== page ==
Johann Pachelbel (1653–1706) was an acclaimed Baroque composer, organist, and teacher who brought the south German organ tradition to its peak. He composed a large body of sacred and secular music, and his contributions to the development of the chorale prelude and fugue have earned him a place among the most important composers of the middle Baroque.
Pachelbel's music was influenced by south German composers such as Johann Jakob Froberger and Johann Kaspar Kerll, Italians such as Girolamo Frescobaldi and Alessandro Poglietti, French composers and the composers of the Nuremberg tradition. Pachelbel preferred a lucid, uncomplicated contrapuntal style that emphasizes melodic and harmonic clarity. His music is less virtuosic and less adventurous harmonically than that of Dietrich Buxtehude, although like Buxtehude, Pachelbel experimented with different ensembles and instrumental combinations in his chamber music and, most importantly, his vocal music, much of which features exceptionally rich instrumentation. Pachelbel explored variation forms and associated techniques, which manifest themselves in many diverse pieces, from sacred concertos to harpsichord suites.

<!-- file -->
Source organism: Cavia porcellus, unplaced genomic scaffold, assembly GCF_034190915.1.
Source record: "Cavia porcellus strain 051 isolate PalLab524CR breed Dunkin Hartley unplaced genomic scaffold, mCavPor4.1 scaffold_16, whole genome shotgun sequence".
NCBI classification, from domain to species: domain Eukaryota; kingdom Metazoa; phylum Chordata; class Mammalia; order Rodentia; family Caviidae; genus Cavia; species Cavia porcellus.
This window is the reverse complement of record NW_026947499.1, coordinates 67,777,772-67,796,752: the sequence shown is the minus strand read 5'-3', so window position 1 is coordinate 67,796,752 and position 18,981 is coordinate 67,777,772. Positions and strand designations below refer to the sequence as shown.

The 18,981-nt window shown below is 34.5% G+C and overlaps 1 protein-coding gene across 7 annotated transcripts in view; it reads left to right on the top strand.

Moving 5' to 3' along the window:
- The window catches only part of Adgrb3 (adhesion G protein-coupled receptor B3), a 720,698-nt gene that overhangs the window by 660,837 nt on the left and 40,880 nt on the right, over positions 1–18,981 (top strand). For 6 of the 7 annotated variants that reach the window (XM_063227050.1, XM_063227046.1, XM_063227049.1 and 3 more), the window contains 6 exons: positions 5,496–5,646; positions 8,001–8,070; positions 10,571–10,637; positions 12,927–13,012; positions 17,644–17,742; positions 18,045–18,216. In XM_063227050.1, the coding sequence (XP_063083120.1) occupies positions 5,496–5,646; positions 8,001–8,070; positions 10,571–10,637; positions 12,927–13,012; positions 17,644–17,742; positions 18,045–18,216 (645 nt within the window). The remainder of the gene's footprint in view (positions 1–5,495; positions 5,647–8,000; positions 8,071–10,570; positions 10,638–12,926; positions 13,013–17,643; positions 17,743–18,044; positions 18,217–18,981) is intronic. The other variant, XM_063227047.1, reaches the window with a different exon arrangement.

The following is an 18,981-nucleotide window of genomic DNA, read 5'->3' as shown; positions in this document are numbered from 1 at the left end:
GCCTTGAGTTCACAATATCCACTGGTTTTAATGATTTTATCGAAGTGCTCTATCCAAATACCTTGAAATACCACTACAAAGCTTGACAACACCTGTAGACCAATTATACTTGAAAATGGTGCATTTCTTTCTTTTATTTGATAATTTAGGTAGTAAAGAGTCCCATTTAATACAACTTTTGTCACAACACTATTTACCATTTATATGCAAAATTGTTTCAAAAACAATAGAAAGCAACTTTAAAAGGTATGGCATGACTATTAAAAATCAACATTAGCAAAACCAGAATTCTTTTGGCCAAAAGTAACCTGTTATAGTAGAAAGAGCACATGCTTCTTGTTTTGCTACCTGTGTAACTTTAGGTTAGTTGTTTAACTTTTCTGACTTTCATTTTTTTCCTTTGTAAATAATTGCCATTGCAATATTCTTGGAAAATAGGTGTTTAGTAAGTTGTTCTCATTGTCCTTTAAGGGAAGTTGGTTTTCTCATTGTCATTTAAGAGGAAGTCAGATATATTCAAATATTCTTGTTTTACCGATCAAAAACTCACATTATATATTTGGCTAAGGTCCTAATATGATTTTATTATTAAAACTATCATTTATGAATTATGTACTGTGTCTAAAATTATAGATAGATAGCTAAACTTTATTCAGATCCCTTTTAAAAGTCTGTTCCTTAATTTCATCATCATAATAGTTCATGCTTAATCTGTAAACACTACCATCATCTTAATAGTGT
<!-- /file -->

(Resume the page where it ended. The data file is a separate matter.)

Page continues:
Pachelbel's work enjoyed massive popularity during his lifetime, he had a large number of pupils and his music became a model for the composers of south and central Germany. Besides, he influenced greatly the work of one of the most important composers of the late Baroque, Johann Sebastian Bach, whose brother Johann Christoph Bach was his pupil. Today Pachelbel is best known for his Canon in D; which is fascinitating because of the fact that it was never produced during his lifetime. Apparently the powers that were felt it was too repetitive; this is somewhat amusing in the fact that the definition of canon is a musical composition that will repeat the initial theme. It is the only canon he wrote, and is somewhat unrepresentative of the rest of his oeuvre. In addition to the canon, his most well-known works include the Chaconne in F minor and the Toccata in C minor for organ, and a set of keyboard variations called Hexachordum Apollinis. Read more on Last.fm. User-contributed text is available under the Creative Commons By-SA License; additional terms may apply.